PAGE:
Katie O'Brien
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Tim Cook Comes Out Against New Indiana Law

Apple CEO Tim Cook (NASDAQ: AAPL) wrote a piece that ran in the Washington Post on Monday, advocating against the new law in Indiana, as well as many other states, stating people have the right to discriminate against others on the grounds of religious freedom, according to Business Insider.

Cook referred to the laws as “dangerous” and bad for business. He recalled growing up in the 1960’s and 70s in the South, saying opposing discrimination takes much courage. Further, Cook formally announced that Apple stands against the law and his own company, Apple, will not be participating in the usage of these new laws.

“That's why, on behalf of Apple, I'm standing up to oppose this new wave of legislation — wherever it emerges,” Cook wrote in the article. “I'm writing in the hopes that many more will join this movement. From North Carolina to Nevada, these bills under consideration truly will hurt jobs, growth and the economic vibrancy of parts of the country where a 21st-century economy was once welcomed with open arms.”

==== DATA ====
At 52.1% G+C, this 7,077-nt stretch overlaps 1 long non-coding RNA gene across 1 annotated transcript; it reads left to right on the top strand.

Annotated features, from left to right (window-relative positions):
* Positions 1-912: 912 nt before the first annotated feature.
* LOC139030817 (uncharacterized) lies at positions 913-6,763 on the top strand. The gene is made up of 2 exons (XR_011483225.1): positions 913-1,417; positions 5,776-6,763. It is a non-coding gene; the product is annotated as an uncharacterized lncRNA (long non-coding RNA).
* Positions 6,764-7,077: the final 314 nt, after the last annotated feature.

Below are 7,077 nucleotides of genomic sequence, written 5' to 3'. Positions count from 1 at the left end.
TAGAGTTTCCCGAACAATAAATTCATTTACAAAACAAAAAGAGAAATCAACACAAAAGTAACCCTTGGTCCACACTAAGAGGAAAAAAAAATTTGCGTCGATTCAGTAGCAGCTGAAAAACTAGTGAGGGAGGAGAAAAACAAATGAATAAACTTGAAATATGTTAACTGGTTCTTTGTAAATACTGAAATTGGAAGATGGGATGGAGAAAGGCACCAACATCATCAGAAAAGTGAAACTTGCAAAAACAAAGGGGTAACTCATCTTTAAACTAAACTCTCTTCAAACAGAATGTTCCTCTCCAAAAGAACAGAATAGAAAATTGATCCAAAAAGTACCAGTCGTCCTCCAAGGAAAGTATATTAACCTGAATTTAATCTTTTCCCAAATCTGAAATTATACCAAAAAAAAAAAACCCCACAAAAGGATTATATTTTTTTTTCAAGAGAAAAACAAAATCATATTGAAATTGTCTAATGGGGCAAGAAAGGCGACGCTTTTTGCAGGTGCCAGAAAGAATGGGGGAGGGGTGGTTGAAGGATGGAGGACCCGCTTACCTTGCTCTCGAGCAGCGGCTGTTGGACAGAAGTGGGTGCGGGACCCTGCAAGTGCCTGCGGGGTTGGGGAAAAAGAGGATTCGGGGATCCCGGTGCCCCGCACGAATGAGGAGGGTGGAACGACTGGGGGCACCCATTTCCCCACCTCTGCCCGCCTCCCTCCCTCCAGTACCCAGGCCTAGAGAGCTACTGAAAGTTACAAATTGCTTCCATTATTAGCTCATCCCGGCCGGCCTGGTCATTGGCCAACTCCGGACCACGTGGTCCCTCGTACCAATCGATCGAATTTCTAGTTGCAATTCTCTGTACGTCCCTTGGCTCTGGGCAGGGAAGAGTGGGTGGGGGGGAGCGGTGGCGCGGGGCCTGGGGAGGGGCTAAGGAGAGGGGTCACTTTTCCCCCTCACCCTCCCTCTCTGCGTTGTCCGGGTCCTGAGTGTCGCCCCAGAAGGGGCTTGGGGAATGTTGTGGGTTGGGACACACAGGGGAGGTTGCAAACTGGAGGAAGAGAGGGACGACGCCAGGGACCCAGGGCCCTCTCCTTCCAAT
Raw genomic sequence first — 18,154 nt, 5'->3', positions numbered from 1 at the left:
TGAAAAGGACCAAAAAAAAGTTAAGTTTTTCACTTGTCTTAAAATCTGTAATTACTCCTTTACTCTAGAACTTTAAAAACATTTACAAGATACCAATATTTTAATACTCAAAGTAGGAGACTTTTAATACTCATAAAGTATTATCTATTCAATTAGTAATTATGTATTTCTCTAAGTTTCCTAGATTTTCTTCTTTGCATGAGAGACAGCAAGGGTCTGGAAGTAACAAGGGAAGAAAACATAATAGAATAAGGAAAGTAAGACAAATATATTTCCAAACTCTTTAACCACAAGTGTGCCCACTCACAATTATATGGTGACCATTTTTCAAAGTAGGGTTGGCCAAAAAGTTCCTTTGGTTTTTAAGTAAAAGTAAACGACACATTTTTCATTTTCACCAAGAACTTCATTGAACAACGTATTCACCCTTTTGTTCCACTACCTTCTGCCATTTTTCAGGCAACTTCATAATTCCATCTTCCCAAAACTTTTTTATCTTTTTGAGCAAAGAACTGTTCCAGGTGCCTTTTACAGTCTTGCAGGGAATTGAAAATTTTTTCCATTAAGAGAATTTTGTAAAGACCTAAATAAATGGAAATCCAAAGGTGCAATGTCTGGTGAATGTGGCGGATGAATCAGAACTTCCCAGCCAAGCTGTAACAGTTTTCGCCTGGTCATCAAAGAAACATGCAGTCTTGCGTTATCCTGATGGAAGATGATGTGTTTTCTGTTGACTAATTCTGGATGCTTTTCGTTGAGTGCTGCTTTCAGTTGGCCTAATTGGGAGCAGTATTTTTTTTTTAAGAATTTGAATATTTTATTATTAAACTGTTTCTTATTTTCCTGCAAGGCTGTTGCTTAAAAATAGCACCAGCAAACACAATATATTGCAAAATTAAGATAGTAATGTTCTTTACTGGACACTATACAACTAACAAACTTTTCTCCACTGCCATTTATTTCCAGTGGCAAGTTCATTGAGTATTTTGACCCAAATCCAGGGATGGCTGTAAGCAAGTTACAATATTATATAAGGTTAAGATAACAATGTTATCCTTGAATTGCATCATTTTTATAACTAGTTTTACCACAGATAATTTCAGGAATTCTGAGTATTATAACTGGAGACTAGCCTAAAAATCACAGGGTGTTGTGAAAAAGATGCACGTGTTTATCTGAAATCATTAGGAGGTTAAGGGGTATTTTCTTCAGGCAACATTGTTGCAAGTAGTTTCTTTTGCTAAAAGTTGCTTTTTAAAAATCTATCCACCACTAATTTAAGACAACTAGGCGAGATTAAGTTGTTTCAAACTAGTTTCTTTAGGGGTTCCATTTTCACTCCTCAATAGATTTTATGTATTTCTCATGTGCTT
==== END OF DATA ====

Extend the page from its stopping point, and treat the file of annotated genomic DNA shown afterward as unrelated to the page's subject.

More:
Business Insider commenter Conservative said:

“Someone tell this lib that the fact that he runs a large organization that is notoriously sympathetic to liberal causes doesn't give him license to be a politician.

People are sick and tired of the gay agenda being used as a weapon to ruin people's lives and shut down their businesses if they disagree with the notion of gay marriage based on their religious principles..

You may want to shut your yapper Cook - in case you hadn't noticed everyone is laughing at you.”

Business Insider commenter Doug in Va said:

I tend to think people are over-dramatizing this. This doesn't overrule civil rights legislation. The differences from the national RFRA and Indiana's are pretty small in the overall scheme of things.

As it stands now, there are many cases when private businesses can refuse to serve someone. I don't happen to agree with the way that legislators in Indiana are taking this, but I don't see that there is anything they have done that is illegal or violates someone's civil rights as currently defined under law.